If you write long tutorials and guides, a table of contents can help your readers more easily navigate, get a sense of the content that’s coming, and find what they are looking for.
Here are a couple of plugins I like for adding a table of contents to posts.
Table of Contents
Powerkit – Table of Contents
My favorite, in terms of design, is the Table of Contents module in the Powerkit plugin. This plugin is a collection of “essentials components for every WordPress blog or magazine.” However, it’s modular so you can disable the others if you don’t want to use them.
I wish that they created an actual block for this feature, but instead you have to use a shortcode. It’s quite easy but not as user-friendly as a dedicated block would be. However, if for any reason you are still using the Classic and not the Block editor in WordPress, this plugin will also work for you.
The most simple usage is to add the shortcode as-is:
Code language: JSON / JSON with Comments (json)
But you have some customization options:
[powerkit_toc title="In This Guide" depth="2" min_count="4" min_characters="1000"]Code language: JSON / JSON with Comments (json)
With the provided parameters you can customize:
- The title above the list of links
- The depth of headings
- The minimum number of headings in the page content required before the table will be displayed
- The minimum number of characters of post content required before the table will be displayed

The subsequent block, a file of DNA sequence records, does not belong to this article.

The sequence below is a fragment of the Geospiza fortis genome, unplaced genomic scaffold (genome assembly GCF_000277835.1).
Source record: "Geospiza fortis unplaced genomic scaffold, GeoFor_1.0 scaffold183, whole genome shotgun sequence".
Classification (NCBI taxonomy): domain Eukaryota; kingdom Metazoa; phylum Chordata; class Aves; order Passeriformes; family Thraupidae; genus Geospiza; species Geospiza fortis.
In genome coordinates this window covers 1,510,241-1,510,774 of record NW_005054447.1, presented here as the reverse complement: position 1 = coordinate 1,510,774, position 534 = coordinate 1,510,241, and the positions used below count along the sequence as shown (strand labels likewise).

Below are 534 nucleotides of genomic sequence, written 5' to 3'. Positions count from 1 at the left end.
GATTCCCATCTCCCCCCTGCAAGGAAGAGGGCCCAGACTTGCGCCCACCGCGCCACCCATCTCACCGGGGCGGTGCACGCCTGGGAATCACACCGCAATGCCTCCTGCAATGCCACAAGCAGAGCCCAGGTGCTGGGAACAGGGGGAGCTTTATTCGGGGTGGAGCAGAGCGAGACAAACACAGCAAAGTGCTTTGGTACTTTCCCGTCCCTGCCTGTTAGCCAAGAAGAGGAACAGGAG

- You can also prevent certain headings from being included
The output looks like this:
Kadence Blocks – Table of Contents
Kadence have a free plugin, Kadence Blocks, that gives you a small collection of blocks. It’s mostly modular so you can deactivate ones you’re not interested in.
This one is a real block, not a shortcode, and it’s very easily customizable. You can specify the heading depth and have full control over the fonts for the heading and list items, and whether it’s expandable or not.
The feature to split it into columns is a unique one and could be handy for very long lists.
This one is recommended if you’re looking for more features, and control over the design/layout of the table.
Heroic Table of Contents
Heroic Table of Contents is another Gutenberg-specific plugin. It’s easy to use but has a couple of handy features.
While you can still control which heading levels should be included in the overall list, you can also easily remove any unwanted headings from the generated table, so you have complete control over what appears in the list:
Stylistically you don’t have the fine-grained control over all the fonts, colors etc as you do with Kadence, instead there are a few preset styles to choose from.
Additionally it has the standard toggle of allowing the user to open/close the table:
There are many plugin options available for adding a table of contents to your content. The ones I’ve mentioned here are the best I’ve come across (and I tested many of them). I hope you’ll find them helpful!